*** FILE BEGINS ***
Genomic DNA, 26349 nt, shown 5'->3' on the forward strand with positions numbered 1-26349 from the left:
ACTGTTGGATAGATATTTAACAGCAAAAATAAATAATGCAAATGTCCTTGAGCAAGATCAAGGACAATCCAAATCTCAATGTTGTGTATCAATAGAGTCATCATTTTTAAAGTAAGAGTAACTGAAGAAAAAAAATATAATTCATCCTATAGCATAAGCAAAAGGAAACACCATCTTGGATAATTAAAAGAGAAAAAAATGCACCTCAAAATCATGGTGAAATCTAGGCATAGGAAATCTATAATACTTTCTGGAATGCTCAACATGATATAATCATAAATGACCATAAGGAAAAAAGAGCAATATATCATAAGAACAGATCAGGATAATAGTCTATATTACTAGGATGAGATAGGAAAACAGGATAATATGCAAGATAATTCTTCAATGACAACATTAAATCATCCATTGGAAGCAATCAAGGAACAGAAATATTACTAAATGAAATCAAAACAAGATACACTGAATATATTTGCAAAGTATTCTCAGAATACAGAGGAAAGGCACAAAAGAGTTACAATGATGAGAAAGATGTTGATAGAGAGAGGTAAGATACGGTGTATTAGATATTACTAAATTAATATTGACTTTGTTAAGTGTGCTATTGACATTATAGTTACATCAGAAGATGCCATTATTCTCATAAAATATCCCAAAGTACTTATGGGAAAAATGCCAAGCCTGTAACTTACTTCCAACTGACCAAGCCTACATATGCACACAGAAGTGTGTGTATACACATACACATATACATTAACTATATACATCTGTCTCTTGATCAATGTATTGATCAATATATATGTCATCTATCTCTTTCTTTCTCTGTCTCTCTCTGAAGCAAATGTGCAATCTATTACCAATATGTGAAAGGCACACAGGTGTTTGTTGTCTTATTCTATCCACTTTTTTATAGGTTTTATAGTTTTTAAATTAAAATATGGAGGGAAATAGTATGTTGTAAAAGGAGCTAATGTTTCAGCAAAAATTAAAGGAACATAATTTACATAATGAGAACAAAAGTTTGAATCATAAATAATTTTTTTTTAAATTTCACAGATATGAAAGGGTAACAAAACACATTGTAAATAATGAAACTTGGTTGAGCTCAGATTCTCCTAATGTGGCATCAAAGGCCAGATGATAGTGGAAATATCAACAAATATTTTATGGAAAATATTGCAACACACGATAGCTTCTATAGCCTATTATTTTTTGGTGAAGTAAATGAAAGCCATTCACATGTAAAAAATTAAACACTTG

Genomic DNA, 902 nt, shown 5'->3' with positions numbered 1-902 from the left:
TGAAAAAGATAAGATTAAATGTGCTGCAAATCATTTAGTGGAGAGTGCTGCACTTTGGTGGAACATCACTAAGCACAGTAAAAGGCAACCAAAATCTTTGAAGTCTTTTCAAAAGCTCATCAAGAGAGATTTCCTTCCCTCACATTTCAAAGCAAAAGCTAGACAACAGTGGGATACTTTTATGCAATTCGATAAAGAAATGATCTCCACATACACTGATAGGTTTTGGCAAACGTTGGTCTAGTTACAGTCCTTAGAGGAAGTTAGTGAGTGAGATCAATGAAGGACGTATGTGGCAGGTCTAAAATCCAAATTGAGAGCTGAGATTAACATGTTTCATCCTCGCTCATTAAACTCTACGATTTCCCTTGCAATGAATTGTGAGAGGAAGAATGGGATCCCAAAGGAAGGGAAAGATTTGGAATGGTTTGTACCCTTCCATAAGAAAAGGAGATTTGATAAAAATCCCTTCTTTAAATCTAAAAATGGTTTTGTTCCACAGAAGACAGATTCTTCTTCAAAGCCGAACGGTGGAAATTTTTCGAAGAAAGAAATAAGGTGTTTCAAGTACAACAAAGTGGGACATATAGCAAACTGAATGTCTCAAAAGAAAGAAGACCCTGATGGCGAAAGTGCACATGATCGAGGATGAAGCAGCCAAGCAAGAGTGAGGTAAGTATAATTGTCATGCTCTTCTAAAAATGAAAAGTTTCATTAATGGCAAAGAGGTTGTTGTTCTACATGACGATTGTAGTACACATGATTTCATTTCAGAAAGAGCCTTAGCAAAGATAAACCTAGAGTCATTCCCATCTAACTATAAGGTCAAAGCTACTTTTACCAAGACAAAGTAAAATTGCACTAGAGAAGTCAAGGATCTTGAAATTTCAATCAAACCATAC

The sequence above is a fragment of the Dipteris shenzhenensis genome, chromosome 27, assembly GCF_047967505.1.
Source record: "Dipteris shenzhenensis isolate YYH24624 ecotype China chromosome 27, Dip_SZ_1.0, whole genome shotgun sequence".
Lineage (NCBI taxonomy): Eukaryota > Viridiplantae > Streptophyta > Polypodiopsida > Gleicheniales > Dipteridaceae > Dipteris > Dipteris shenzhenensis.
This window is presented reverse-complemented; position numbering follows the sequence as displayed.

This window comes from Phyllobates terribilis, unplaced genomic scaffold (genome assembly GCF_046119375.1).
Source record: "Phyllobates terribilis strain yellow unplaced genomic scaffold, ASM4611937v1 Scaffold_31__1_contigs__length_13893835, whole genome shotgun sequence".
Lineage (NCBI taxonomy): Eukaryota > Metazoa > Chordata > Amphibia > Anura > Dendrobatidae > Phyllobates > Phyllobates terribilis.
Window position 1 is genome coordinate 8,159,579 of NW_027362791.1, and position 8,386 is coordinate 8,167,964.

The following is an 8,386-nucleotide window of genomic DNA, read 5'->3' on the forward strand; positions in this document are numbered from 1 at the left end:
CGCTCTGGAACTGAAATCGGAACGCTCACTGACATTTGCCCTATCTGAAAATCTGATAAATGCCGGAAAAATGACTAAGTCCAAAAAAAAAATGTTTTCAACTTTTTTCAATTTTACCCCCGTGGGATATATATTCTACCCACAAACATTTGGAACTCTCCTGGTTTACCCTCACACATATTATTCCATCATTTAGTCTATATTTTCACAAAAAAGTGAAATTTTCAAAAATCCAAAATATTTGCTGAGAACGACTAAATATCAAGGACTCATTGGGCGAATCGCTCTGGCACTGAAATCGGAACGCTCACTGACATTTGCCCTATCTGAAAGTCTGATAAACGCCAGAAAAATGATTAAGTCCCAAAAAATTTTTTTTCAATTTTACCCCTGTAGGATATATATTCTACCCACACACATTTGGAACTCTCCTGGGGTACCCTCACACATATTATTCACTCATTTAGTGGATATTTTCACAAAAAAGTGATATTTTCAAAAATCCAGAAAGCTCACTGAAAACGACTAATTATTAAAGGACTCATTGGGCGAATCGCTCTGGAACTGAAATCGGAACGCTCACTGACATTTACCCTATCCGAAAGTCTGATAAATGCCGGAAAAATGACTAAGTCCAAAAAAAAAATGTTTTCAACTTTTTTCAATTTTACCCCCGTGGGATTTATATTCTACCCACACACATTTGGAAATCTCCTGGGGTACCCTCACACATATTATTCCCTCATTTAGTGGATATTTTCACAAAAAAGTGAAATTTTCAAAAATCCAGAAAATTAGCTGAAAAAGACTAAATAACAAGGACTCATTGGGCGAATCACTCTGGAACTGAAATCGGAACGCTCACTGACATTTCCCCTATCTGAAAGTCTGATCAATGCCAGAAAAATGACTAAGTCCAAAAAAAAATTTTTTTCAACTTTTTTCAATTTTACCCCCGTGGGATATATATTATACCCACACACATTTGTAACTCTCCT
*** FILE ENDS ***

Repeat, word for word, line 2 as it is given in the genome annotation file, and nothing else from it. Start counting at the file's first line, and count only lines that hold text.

ACTGTTGGATAGATATTTAACAGCAAAAATAAATAATGCAAATGTCCTTGAGCAAGATCAAGGACAATCCAAATCTCAATGTTGTGTATCAATAGAGTCATCATTTTTAAAGTAAGAGTAACTGAAGAAAAAAAATATAATTCATCCTATAGCATAAGCAAAAGGAAACACCATCTTGGATAATTAAAAGAGAAAAAAATGCACCTCAAAATCATGGTGAAATCTAGGCATAGGAAATCTATAATACTTTCTGGAATGCTCAACATGATATAATCATAAATGACCATAAGGAAAAAAGAGCAATATATCATAAGAACAGATCAGGATAATAGTCTATATTACTAGGATGAGATAGGAAAACAGGATAATATGCAAGATAATTCTTCAATGACAACATTAAATCATCCATTGGAAGCAATCAAGGAACAGAAATATTACTAAATGAAATCAAAACAAGATACACTGAATATATTTGCAAAGTATTCTCAGAATACAGAGGAAAGGCACAAAAGAGTTACAATGATGAGAAAGATGTTGATAGAGAGAGGTAAGATACGGTGTATTAGATATTACTAAATTAATATTGACTTTGTTAAGTGTGCTATTGACATTATAGTTACATCAGAAGATGCCATTATTCTCATAAAATATCCCAAAGTACTTATGGGAAAAATGCCAAGCCTGTAACTTACTTCCAACTGACCAAGCCTACATATGCACACAGAAGTGTGTGTATACACATACACATATACATTAACTATATACATCTGTCTCTTGATCAATGTATTGATCAATATATATGTCATCTATCTCTTTCTTTCTCTGTCTCTCTCTGAAGCAAATGTGCAATCTATTACCAATATGTGAAAGGCACACAGGTGTTTGTTGTCTTATTCTATCCACTTTTTTATAGGTTTTATAGTTTTTAAATTAAAATATGGAGGGAAATAGTATGTTGTAAAAGGAGCTAATGTTTCAGCAAAAATTAAAGGAACATAATTTACATAATGAGAACAAAAGTTTGAATCATAAATAATTTTTTTTTAAATTTCACAGATATGAAAGGGTAACAAAACACATTGTAAATAATGAAACTTGGTTGAGCTCAGATTCTCCTAATGTGGCATCAAAGGCCAGATGATAGTGGAAATATCAACAAATATTTTATGGAAAATATTGCAACACACGATAGCTTCTATAGCCTATTATTTTTTGGTGAAGTAAATGAAAGCCATTCACATGTAAAAAATTAAACACTTG